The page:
I don’t know about you, but I thought organic food was 100% goodness. Good for humans, good for the earth. So, you can imagine my surprise when I read Conservation Magazine’s Fertility Treatments article and found it’s mostly good but not 100% fabulous. I felt a little bamboozled needed to generate a couple quick lists to see where everything stood.
Certified Organic: The Plus Side
- Produce is not treated with synthetic pesticides, only natural pesticides, if needed and available
- Synthetic hormones, antibiotics or other medications are not used on livestock
- Livestock eat organic feed
- No genetically modified organisms (GMOs), so plant and animals are as nature intended
- Fertilizers are made up of animal manure, compost, green manures
- Farming involves crop rotations and cover crops to keep the soil fertile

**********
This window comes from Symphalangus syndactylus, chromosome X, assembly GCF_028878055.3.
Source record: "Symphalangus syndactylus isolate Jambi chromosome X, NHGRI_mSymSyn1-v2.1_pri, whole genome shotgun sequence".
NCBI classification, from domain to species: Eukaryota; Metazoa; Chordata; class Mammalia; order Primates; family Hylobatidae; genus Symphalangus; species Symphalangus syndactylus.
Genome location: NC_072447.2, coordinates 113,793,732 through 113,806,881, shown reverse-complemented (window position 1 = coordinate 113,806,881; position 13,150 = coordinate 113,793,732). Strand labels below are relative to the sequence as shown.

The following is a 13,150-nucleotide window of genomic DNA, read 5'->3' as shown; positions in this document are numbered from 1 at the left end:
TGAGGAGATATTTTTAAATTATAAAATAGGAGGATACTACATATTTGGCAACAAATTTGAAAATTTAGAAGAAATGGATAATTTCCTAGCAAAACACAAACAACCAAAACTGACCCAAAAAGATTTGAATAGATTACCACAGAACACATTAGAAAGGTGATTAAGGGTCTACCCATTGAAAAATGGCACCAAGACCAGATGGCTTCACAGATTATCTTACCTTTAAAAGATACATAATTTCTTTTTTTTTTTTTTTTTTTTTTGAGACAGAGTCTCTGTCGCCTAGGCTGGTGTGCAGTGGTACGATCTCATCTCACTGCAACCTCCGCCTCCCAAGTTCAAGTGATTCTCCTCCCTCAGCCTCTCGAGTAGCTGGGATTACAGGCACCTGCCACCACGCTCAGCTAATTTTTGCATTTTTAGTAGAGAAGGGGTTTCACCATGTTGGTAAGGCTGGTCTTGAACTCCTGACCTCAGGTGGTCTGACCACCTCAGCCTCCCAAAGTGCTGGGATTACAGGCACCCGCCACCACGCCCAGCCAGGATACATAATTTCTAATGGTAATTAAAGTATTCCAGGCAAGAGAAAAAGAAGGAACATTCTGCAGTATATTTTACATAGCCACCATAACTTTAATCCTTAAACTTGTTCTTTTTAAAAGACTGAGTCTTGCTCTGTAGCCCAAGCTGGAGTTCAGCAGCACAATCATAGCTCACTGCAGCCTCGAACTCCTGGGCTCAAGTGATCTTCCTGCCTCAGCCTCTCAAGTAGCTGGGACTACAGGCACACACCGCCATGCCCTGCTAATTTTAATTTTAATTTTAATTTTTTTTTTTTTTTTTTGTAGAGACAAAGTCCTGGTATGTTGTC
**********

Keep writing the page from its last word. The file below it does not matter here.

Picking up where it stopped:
- Fertilizers don’t exhaust the soil.
Certified Organic: The Downside
- Farming yields can be nearly 40% less than synthetic fertilizers for the same crop and amount of land, which explains why organic food can cost so much.
- Organic fertilizer’s “carbon footprint is three to eight times as large if you delivered the same amount of nitrogen with synthetic fertilizers like urea.” So sad.
Both synthetic and organic fertilizers share the problem of nutrient runoff into sensitive aquatic ecosystems. But, after looking at my lists, organic still wins. Conservation Magazine’s article suggests that the best solution might be combining synthetic (for its timed release of nitrogen) and organic fertilizers (to keep soil fertile) to get the best results.
Best Way to Reduce Food-Related Carbon Emissions
Hint: eat less meat (and dairy). You weren’t expecting that were you?
Here’s why. “Most nitrogen fertilizer in the U.S. goes directly into the production of corn. The majority of that corn goes to feed cows [steer].” And, as the article points out, only 40% of the steer is edible. “It takes about 140 pounds of nitrogen to grow an acre of corn, but closer to 60 pounds to grow an acre of kale – a crop that people eat.”
We need to shorten the distance between fertilization and human consumption to reduce greenhouse gas emissions which we can do by eating more fruit and vegetables.